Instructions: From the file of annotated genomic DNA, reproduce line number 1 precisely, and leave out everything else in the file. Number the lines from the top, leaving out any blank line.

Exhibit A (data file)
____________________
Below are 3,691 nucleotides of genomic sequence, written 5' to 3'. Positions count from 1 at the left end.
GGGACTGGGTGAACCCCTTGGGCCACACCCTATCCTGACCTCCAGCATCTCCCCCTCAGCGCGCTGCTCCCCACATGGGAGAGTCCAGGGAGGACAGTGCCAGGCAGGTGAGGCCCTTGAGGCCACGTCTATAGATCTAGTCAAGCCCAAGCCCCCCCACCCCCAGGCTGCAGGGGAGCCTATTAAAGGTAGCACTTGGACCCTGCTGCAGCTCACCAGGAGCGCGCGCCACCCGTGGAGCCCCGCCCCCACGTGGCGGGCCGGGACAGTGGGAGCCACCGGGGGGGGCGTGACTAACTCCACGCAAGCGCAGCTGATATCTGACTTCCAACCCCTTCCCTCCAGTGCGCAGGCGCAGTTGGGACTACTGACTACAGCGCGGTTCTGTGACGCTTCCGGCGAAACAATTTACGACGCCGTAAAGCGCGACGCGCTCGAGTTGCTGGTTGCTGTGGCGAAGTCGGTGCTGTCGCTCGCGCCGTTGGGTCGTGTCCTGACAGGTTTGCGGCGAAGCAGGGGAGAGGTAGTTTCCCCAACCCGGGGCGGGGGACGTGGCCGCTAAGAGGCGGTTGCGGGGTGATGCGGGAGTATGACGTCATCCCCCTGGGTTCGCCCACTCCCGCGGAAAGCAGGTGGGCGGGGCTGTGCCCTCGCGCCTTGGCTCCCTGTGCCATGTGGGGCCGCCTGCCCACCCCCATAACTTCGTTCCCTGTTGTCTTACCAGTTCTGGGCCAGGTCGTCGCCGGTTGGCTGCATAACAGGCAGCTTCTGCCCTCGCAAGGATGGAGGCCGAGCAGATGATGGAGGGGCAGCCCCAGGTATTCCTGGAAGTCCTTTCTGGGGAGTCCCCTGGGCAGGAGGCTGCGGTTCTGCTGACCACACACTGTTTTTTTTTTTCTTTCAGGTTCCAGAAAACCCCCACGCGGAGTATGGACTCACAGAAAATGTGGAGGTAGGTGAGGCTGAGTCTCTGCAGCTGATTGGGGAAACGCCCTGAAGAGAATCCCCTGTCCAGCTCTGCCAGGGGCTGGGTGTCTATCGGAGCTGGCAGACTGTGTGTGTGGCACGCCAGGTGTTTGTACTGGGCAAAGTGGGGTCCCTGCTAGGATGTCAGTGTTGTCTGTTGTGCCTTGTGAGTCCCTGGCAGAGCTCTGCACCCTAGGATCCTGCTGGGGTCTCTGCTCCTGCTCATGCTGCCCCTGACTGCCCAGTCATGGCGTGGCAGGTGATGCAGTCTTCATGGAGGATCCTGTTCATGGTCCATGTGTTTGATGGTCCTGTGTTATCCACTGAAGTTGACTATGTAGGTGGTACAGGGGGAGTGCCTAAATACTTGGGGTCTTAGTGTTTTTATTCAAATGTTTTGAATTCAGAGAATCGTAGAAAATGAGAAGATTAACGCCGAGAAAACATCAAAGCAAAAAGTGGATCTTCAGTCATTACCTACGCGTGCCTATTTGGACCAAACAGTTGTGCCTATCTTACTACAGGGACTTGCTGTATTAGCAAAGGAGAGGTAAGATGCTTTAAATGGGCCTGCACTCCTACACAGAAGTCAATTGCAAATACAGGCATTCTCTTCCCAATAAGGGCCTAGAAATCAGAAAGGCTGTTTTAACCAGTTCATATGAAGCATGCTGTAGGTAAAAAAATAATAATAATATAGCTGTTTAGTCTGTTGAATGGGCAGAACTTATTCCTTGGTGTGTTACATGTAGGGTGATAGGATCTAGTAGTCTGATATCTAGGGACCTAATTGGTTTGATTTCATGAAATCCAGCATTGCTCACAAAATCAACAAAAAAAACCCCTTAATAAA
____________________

Below are 3,691 nucleotides of genomic sequence, written 5' to 3'. Positions count from 1 at the left end.